In some cases, side effects can be severe or even life-threatening. Therefore, it is always best to talk to your doctor about any concerns you may have and make sure you understand all the risks involved before starting, stopping, or increasing the dosage or frequency of any new or existing medication.

I've experienced reactions to medications and did not talk to my doctor in time before having an adverse reaction. Luckily, I only had to stop taking the meds to reverse my situation and once the medication was out of my system, I was back to normal. It was a hard lesson, and I'd hate to see my readers do the same.

5. Overdoing it when you first start feeling better -

Autoimmune diseases can be absolutely debilitating some days. You might feel like you're dragging yourself out of bed, let alone go to work or care for your family.

But then, you start feeling a bit better. You might even feel like your old self again. It's tempting to dive back into your regular routine, but taking things slowly is best. Autoimmune diseases are taxing on our bodies, both physically and emotionally. If you overdo it, you might end up experiencing a relapse.

Easing back into your regular routine gradually will help prevent relapses and ensure that you don't overload your system when feeling good. But by listening to your body and taking things slowly, you can start to reclaim your life.

6. Quitting your medication too soon -

Chronic health conditions are difficult to live with. The symptoms can be painful or debilitating, and the treatments can be expensive. So it's understandable that you might want to quit your medication as soon as possible. In some cases, stopping your medicine too soon can actually make your autoimmune symptoms worse.

But before you do, check in with your doctor. They can help you understand how the medication is helping you and offer advice on other treatment options.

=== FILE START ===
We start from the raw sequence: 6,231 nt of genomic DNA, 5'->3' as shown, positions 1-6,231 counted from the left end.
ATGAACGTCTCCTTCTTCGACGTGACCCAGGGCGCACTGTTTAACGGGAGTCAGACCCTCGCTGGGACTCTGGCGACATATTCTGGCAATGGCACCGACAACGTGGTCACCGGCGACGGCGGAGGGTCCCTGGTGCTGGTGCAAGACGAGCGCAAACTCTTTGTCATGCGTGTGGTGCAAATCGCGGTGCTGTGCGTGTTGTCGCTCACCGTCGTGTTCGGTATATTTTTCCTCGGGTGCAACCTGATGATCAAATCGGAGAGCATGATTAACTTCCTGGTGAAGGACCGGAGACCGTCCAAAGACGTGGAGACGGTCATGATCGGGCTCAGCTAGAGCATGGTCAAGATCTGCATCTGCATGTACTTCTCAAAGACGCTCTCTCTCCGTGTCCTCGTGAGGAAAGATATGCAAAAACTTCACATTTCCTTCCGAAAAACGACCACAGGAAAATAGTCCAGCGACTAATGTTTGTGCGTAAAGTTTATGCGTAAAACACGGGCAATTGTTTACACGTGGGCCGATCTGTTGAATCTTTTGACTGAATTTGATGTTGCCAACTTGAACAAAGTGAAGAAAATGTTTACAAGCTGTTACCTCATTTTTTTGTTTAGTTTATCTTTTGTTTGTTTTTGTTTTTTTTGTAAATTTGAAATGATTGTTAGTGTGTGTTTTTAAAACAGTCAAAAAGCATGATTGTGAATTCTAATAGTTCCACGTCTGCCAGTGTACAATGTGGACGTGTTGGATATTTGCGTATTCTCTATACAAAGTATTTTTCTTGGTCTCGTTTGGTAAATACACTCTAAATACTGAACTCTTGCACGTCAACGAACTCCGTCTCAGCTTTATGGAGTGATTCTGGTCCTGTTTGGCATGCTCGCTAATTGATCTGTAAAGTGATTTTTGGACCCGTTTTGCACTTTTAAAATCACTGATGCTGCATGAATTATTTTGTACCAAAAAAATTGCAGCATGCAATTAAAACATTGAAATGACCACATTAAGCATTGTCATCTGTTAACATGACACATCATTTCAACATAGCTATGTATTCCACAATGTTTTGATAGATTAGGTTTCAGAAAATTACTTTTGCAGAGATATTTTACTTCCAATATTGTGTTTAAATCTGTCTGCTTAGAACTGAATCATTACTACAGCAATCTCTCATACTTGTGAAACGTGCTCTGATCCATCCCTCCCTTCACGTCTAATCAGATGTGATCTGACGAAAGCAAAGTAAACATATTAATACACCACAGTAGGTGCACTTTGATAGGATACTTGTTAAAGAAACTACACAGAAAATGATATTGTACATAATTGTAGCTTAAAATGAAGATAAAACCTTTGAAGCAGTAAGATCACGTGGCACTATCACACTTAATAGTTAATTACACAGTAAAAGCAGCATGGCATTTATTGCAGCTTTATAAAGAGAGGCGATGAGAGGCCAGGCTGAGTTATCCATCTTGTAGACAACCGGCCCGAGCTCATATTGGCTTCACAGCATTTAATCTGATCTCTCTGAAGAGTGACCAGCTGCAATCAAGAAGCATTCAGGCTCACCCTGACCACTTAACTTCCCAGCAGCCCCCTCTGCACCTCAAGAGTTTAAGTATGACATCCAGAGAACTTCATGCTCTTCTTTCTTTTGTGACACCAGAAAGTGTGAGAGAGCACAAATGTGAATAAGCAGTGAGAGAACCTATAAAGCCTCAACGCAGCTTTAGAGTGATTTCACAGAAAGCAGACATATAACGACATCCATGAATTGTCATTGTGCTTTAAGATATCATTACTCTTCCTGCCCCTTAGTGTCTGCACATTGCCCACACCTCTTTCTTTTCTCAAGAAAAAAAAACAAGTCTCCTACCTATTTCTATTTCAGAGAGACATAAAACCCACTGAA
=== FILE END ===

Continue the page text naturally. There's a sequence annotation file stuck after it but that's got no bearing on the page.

7. Not exercising -

Exercise is key to maintaining your health when you have an autoimmune disease. Be careful not to overdo it, especially during a flare. Signs of exercise-induced flares include muscle aches, muscle weakness, joint pain, fever, and similar symptoms to your autoimmune disease.

If you experience any of these symptoms, stop exercising and consult with a Medical Exercise Specialist (like me!). I will help you find the right exercise type for your body now and in the future as you progress with your autoimmune journey.

8. Refusing to change your eating habits -

Eating a healthy diet isn't just for bowel diseases like Crohn's, SIBO, or Ulcerative Colitis. Eating healthy is a crucial part of managing any and all autoimmune diseases. Your digestive system aids your body's ability to heal and recover from autoimmune flares and boosts your immune system.

This means consuming plenty of vegetables and protein and avoiding processed foods and sugar. For some people with autoimmune diseases, this can be a challenge. They may have grown up eating a certain way or may not have access to healthy foods.

Remember that autoimmune diseases are lifelong conditions, and changing your diet will pay off in the long run. Not only will you feel better, but you'll also be setting yourself up for a healthier future.

9. Not Exploring Eastern or Alternative Medicine -

There are a variety of Eastern and alternative medicine treatments that can help you manage your autoimmune disease. These include acupuncture, Pilates, yoga, Tai Chi, meditation, massage, and reiki.

While there is no cure for autoimmune diseases, these treatments can help you manage your symptoms and improve your quality of life. Always review any herbal supplements with your pharmacist to prevent complications or interactions.

I'm a HUGE fan of combining Western Medicine with traditional and alternative practices to ensure the best positive outcomes for myself and my clients.

Living with an autoimmune disease can be challenging, but following these nine tips can make it easier. Avoid making these mistakes, and you'll be on your way to embracing a healthier life and enjoying the vibrant lifestyle you deserve while avoiding pain or chronic illness!

What other mistakes have you made in your healthy autoimmune disease journey? Share in the comments below!

I love empowering people living with Autoimmune diseases to reduce pain and inflammation, balance hormones (like insulin, glucose, and thyroid hormones), and lose weight without restrictive eating, over-exercising, or mystical snake oil products.

I use a holistic-client-centered approach to helping you live a healthy, vibrant, and enjoyable life. Join my email newsletter and get insider access to my programs, services, and tips not found on my blog.